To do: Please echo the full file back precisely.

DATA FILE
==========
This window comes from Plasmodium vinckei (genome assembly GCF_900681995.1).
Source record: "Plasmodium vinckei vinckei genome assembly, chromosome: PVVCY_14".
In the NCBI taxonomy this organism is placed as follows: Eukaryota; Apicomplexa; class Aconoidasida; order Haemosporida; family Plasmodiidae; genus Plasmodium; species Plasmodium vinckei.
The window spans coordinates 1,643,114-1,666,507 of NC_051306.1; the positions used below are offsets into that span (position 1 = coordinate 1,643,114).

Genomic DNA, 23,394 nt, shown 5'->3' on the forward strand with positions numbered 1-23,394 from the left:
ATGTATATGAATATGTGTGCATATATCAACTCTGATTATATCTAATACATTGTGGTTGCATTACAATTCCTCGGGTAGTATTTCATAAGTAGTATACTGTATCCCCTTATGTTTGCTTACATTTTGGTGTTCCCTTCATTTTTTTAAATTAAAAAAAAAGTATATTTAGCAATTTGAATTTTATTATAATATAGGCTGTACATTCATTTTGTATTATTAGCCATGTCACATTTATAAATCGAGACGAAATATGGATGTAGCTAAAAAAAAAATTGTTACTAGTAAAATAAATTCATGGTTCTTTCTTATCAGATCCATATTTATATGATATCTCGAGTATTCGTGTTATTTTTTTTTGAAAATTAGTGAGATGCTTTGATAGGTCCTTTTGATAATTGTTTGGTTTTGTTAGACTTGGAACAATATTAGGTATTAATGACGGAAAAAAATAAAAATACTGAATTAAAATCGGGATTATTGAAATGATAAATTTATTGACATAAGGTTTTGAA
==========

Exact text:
This window comes from Plasmodium vinckei (genome assembly GCF_900681995.1).
Source record: "Plasmodium vinckei vinckei genome assembly, chromosome: PVVCY_14".
In the NCBI taxonomy this organism is placed as follows: Eukaryota; Apicomplexa; class Aconoidasida; order Haemosporida; family Plasmodiidae; genus Plasmodium; species Plasmodium vinckei.
The window spans coordinates 1,643,114-1,666,507 of NC_051306.1; the positions used below are offsets into that span (position 1 = coordinate 1,643,114).

Genomic DNA, 23,394 nt, shown 5'->3' on the forward strand with positions numbered 1-23,394 from the left:
ATGTATATGAATATGTGTGCATATATCAACTCTGATTATATCTAATACATTGTGGTTGCATTACAATTCCTCGGGTAGTATTTCATAAGTAGTATACTGTATCCCCTTATGTTTGCTTACATTTTGGTGTTCCCTTCATTTTTTTAAATTAAAAAAAAAGTATATTTAGCAATTTGAATTTTATTATAATATAGGCTGTACATTCATTTTGTATTATTAGCCATGTCACATTTATAAATCGAGACGAAATATGGATGTAGCTAAAAAAAAAATTGTTACTAGTAAAATAAATTCATGGTTCTTTCTTATCAGATCCATATTTATATGATATCTCGAGTATTCGTGTTATTTTTTTTTGAAAATTAGTGAGATGCTTTGATAGGTCCTTTTGATAATTGTTTGGTTTTGTTAGACTTGGAACAATATTAGGTATTAATGACGGAAAAAAATAAAAATACTGAATTAAAATCGGGATTATTGAAATGATAAATTTATTGACATAAGGTTTTGAA